It's Not Easy Being Green
The word "green" has become a popular term in the real estate industry the last decade. But what does it really mean to have a "green" home?
February 1, 2010
An increasing number of buyers are in search of a residential space that embodies a sustainable lifestyle. This could be as small as freshening up the walls with zero-VOC paints (a volatile organic compound, which can compromise indoor air quality) or building a home from the ground up using only salvaged materials.
Yet with so many casual definitions of a "green" home, the marketplace has sprouted some confusion.
To cope, Gillian Caine, a real estate professional with Keller Williams in Southern California, has developed her own definition. She says it's green “when the majority of the systems and the building materials are sustainable or recycled."
The U.S. Green Building Council (which offers various levels of LEED certification) and the National Association of Home Builders (which posts green building guidelines) offer up guidelines for what defines a green home.
The NAHB says the design, construction, and operation of green homes must "focus on energy and water efficiency, resource efficient building design and materials, indoor environmental quality, and must take the home's overall impact on the environment into account."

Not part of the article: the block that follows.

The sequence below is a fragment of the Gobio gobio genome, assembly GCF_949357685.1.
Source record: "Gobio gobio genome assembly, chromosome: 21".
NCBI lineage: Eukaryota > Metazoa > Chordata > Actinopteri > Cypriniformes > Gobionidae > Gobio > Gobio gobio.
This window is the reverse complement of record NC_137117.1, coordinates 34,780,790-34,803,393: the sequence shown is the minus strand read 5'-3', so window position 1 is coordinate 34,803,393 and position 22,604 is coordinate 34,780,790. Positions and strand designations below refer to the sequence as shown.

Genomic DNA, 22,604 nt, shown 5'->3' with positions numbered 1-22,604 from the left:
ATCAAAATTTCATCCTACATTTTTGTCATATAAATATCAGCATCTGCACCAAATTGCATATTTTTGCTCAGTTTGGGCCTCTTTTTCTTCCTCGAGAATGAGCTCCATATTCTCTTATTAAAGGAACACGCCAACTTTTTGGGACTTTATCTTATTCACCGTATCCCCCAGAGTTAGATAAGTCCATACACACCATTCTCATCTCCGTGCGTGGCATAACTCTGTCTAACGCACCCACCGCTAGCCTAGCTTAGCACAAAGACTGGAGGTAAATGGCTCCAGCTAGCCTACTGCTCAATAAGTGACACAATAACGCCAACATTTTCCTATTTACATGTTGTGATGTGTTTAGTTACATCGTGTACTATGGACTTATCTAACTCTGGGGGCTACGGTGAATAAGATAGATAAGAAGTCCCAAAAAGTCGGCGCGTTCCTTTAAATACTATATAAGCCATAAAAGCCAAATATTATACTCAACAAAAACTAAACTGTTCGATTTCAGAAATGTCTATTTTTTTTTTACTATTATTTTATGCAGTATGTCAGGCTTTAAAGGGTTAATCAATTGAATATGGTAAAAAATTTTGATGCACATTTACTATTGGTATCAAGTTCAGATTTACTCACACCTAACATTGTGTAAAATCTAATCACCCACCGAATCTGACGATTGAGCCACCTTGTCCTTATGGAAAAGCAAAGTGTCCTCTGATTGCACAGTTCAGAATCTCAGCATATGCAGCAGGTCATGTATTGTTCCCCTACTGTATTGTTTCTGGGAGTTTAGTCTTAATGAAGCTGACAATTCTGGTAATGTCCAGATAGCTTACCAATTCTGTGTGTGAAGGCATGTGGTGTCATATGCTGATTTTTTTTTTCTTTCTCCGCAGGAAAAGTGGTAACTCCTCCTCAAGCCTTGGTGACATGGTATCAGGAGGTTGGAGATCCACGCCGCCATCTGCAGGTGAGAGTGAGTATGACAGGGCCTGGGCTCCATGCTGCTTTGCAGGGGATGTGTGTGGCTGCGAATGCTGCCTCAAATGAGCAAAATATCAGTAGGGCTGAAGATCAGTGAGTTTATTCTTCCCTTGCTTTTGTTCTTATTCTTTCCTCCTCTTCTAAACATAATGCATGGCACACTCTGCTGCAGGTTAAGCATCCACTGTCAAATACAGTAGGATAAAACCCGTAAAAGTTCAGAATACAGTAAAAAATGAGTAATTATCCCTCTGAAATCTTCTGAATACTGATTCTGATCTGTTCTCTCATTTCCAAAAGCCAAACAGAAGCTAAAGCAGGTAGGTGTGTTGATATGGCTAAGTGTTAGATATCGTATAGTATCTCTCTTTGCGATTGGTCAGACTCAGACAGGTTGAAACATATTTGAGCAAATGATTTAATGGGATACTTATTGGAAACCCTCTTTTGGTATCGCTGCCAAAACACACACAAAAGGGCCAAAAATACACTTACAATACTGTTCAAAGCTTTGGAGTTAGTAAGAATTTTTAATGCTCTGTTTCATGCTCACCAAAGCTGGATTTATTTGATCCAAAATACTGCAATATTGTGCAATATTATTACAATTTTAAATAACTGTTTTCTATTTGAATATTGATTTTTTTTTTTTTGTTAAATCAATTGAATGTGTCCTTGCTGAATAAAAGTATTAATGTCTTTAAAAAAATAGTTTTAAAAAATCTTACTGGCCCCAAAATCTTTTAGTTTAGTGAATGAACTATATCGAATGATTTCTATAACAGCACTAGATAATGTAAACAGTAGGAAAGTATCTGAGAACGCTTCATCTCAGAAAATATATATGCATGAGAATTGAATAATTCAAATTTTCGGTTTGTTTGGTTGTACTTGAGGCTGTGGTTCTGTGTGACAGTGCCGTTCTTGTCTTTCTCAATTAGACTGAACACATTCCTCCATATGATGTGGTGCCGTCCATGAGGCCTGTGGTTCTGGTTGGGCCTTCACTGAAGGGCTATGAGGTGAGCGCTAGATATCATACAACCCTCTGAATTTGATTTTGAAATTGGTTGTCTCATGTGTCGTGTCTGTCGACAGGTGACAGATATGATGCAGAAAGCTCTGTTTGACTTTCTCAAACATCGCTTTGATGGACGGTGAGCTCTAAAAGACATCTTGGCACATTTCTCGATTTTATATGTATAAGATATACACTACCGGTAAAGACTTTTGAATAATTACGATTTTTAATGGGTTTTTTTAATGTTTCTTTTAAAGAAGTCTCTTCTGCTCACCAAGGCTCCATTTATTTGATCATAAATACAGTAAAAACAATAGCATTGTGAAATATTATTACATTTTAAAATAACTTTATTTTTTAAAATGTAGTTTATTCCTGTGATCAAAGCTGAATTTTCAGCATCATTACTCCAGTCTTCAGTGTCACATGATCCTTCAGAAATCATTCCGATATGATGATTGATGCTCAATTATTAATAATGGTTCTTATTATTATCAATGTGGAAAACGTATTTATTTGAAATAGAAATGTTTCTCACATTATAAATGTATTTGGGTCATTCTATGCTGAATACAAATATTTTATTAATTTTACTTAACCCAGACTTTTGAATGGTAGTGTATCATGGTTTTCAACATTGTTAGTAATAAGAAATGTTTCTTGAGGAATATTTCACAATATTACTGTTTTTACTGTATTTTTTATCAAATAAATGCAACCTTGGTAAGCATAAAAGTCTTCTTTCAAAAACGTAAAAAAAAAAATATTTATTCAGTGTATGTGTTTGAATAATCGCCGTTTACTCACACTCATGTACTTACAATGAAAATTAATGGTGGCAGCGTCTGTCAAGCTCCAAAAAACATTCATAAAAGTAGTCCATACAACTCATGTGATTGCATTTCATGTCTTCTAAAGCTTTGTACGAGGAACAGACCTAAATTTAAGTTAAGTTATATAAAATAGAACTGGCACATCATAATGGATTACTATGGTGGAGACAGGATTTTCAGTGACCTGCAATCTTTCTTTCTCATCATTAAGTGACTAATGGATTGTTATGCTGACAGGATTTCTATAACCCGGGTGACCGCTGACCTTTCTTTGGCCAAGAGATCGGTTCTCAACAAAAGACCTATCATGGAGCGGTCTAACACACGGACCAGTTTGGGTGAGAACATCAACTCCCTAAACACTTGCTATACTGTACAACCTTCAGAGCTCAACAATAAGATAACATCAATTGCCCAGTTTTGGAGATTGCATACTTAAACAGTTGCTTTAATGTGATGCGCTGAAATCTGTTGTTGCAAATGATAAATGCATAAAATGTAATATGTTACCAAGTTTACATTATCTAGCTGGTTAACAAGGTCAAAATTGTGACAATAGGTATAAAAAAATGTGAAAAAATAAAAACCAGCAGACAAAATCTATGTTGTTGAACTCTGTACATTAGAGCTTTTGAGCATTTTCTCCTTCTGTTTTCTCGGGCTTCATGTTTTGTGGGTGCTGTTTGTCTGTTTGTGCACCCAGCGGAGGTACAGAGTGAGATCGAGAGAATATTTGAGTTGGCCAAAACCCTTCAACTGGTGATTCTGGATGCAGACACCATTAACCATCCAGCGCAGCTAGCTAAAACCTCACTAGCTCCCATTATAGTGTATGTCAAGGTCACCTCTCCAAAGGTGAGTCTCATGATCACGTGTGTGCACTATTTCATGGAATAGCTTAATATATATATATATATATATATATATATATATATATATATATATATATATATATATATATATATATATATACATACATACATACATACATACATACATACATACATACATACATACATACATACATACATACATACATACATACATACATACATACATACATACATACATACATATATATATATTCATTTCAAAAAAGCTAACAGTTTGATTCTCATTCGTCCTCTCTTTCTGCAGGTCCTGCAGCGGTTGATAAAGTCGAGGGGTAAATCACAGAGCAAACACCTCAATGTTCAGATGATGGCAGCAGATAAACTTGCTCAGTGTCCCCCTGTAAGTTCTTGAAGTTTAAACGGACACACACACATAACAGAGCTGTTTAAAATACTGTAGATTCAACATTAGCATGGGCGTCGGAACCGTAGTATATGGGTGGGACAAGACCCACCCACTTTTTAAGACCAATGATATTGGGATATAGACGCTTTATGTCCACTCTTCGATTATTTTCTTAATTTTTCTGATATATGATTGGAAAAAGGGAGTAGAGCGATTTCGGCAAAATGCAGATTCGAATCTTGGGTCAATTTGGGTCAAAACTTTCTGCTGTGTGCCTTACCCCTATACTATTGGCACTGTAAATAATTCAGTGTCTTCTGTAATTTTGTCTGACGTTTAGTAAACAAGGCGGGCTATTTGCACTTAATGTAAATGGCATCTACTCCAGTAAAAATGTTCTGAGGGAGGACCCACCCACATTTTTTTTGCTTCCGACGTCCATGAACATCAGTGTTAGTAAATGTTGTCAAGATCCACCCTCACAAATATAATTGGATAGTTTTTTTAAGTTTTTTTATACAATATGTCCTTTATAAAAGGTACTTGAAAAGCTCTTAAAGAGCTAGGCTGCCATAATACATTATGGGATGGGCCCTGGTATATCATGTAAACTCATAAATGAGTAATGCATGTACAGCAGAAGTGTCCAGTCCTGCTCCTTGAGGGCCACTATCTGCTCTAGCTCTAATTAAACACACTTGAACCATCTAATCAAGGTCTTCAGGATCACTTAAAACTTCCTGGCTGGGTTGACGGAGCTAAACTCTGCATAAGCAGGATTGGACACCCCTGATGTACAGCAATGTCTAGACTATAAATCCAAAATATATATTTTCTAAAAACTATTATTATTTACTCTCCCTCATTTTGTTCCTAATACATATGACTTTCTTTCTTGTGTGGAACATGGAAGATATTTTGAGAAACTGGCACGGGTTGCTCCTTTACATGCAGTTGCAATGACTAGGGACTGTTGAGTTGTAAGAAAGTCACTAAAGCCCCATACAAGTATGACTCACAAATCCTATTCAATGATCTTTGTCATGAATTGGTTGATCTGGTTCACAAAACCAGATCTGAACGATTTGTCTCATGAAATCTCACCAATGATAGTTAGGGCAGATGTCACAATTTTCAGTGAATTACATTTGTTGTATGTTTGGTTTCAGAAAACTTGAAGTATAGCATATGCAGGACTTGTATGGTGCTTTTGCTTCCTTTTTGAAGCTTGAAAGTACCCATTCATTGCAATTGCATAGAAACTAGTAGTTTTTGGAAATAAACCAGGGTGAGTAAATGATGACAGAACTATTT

Watch Out for Greenwashing
Just like in other industries, “greenwashing” exists in the real estate spectrum, too. Greenwashing is when you market a product as eco-friendly when it is not, or the majority of it is not. A seller may want to use the “green” term in the hopes of attracting buyers—even if the home does not fit a casual definition of green.
Jenny Persha, a Keller Williams real estate professional in Madison, Wis., specializes in green homes.
“We did have people calling things green when they were not,” she says. In response, she and several other local real estate professionals pushed for a regulation that the seller must have a Green Built Home certificate, which is available through the Madison Area Builders Association, an association that certifies new or remodeled homes. They must have the certificate when publicizing the home as green on the local MLS listings.
Characteristics of Eco-Friendly Home
So what exactly makes a home "green?"
To decide if you truly have a green listing, look at the entire property. “Make sure something’s not being advertised as a green home just because it has a couple of components,” says Erika Mlachak, a real estate professional with Verde Realty in Santa Monica, Calif.
For example, a look at two current eco-developments—one in Southern California and the other in Philadelphia—reveals some of what buyers are looking for. Sheldon Crossing in Philadelphia is a LEED-certified, 20-unit property with a rooftop garden that provides thermal heat insulation, solar panels, and a concrete foundation built from recycled materials. It's represented by Alex Plessett, a RE/MAX real estate professional who partnered with a builder and former client.
“We decided to go green because it’s the way of the future," Plessett says. "It’s the responsible way to build, especially with high utility bills and people being concerned about the value of the home, and the comfort of their homes too."